The afternoon started with an educational lecture, followed by role-play spiced up by Mary and Bart's hostility. Later, in the relaxation class, we were asked to lie with our backs on the floor and imagine we were looking down upon ourselves sitting by a cool stream on a sunny day. When we opened our eyes we could see Bart's shoes, laced together, hanging over the immortal words "And did those feet in ancient time, Walk upon England's mountains green?"
The four weeks were emotionally exhausting. Bart never got the hang of washing up, far less cooking the odd communal snack, while Mary gave up complaining about his disruptive influence on the group and tried convincing him about total abstinence. At the close it was she who compiled a list of members' contact details, which she copied and handed round as we parted. Many of us remained supportive by means of the telephone but when Mary's phone was cut she and I exchanged letters on an almost daily basis. Six months on and just before Christmas she phoned from her sister's flat and I knew right away that she'd had a slip.
"I'd ditched that lazy bastard I lived with, redecorated the flat, sorted out my money problems, then who do you think shows up?"
"Are you all right Mary? You sound a bit..."
"Pissed? Yeah I'm pissed - and I can't get back to Brockleigh. They're saying I can detox at home, the silly sods!"
She became maudlin and incoherent. I didn't get the rest of the story. I thought of visiting but I lacked the moral strength.
Mary's body was found in her flat in mid-January. At the inquest, because of elapsed time, the coroner was unable to establish cause of death. Police described the traditional debris of tablets and empty bottles. Her sisters explained that experience had taught them to give their feisty sibling a wide berth when she was 'back on the sauce.' Since Brockleigh, but especially from the time she got rid of her partner, Mary had been coping well, attending regular AA meetings and planning a career change away from the licensed trade.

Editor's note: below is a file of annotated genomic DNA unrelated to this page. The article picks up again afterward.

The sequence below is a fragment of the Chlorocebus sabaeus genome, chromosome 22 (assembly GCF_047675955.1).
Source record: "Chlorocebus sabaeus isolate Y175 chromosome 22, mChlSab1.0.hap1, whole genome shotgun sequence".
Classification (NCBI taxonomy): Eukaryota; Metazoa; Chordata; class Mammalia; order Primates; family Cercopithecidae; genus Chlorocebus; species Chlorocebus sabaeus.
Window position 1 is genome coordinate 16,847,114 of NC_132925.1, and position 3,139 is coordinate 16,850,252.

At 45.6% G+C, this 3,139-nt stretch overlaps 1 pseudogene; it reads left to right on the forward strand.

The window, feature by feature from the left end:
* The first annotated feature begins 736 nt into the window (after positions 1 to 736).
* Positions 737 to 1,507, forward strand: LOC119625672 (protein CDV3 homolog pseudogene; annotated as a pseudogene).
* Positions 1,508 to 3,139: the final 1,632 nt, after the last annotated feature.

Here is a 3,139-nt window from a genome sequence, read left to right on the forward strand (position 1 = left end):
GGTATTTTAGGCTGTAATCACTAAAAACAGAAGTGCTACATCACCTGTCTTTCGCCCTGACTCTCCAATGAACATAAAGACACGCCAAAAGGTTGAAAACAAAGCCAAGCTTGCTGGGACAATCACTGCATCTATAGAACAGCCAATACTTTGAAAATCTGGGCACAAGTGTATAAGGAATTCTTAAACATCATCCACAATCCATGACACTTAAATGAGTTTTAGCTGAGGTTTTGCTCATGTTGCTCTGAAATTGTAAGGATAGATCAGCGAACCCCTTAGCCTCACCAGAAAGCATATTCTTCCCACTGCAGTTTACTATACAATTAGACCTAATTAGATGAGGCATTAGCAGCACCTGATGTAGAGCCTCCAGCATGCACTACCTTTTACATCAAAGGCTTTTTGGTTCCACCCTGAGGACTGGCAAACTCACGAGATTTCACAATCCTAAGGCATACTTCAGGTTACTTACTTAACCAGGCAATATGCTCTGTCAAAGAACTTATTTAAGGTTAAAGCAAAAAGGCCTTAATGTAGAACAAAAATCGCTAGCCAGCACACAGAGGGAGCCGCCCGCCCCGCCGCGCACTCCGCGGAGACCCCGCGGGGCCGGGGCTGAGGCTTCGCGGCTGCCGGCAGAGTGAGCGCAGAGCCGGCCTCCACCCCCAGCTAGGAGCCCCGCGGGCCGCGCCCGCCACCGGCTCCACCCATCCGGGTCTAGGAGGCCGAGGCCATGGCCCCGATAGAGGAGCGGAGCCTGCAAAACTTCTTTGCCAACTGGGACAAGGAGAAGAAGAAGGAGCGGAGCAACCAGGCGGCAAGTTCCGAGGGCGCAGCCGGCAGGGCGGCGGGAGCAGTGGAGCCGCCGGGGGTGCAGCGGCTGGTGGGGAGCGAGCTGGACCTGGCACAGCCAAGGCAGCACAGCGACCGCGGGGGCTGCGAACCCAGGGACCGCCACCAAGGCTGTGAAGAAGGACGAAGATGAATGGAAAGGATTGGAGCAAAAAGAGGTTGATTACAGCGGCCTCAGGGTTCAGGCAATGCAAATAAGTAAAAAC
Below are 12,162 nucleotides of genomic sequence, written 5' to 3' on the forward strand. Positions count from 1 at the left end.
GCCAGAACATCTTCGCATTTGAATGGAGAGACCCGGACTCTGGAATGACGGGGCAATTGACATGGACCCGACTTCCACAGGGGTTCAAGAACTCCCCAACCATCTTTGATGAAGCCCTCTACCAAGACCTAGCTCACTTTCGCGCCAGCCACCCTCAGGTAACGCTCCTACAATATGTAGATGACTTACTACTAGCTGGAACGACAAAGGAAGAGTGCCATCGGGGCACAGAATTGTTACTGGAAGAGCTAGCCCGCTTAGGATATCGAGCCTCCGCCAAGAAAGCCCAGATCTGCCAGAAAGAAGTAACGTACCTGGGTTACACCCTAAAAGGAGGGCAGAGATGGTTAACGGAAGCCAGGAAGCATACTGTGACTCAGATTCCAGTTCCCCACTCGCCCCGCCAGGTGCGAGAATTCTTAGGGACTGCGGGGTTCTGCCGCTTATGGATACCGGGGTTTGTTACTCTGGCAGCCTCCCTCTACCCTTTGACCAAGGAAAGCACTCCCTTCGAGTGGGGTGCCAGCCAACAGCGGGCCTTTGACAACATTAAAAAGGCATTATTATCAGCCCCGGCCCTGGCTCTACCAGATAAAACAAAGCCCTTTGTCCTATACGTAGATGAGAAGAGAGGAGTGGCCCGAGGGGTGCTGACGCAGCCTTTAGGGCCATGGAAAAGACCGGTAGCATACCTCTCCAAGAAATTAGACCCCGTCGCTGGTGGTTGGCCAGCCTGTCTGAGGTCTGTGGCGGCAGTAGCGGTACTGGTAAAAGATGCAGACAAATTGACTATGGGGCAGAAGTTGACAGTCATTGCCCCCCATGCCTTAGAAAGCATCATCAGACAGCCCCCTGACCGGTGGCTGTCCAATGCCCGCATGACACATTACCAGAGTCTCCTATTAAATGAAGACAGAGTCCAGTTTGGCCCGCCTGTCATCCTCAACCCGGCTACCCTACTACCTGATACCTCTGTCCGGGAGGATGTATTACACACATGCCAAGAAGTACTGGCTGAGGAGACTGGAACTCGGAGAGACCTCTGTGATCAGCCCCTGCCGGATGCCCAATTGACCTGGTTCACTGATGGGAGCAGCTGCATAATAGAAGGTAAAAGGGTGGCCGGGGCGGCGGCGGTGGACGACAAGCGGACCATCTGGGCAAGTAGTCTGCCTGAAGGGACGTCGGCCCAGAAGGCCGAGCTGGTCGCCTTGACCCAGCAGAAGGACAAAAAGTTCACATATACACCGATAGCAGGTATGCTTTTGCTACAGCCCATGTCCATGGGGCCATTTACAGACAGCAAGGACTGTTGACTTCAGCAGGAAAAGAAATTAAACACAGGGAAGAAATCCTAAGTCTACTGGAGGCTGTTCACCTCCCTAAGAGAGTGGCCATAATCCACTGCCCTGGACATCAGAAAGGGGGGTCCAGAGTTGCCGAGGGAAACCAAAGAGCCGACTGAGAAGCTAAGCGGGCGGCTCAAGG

I knew how she'd died; we'd all been there or pretty close. The uphill struggle just to get back to square one, failure, followed by yet more guilt. Her motivation, which had inspired us all, told me that she didn't make the decision to start drinking again on her own.
Confirmation came from Mary's next door neighbour. She told how weeks would go by without any contact. Not that she minded since she couldn't stand the boyfriend, but their friendship resumed once she'd kicked him out. Then one night she came home late and saw a pair of men's shoes lying by Mary's door. Thick brogues, she said, as if they'd been left there for somebody to clean. She took it as a hint that she should stay away for a bit.
In my anger I thought of Blake's poem set to music by Charles Parry, the one with lyrics that no one at Brockleigh could explain to me. 'Bring me my spear! O, clouds, unfold! Bring me my chariot of fire!'
By the time I reached Guildford I felt calm enough to phone Bart for directions. His mother answered in the familiar controlled voice of one used to being in charge. "I'm afraid you're too late," she said, with a trace of distaste, "dear Bartholomew passed away two weeks ago..."
After a while I stopped hating Bart. We had, after all, agreed we could call on one another for support. Knowing Mary's feelings about his shoes I can imagine she just didn't want them in her flat. With hindsight I doubt any of us would have been strong enough to insist he left the vodka outside too.
I've read up on William Blake but I still don't know what Jerusalem is all about, although the hymn continues to haunt my waking moments. Like tonight watching Last Night of the Proms, I see hundreds of Barts in Union Jack hats belting it out in front of the conductor. Are they better informed? "And was Jerusalem builded here among those dark satanic mills." I don't think so.
I close my eyes and find my inspiration in Mary's infectious laughter - a very scarce commodity at Brockleigh - on that one and only occasion, the moment when she first realised what was hanging above Blake's immortal words.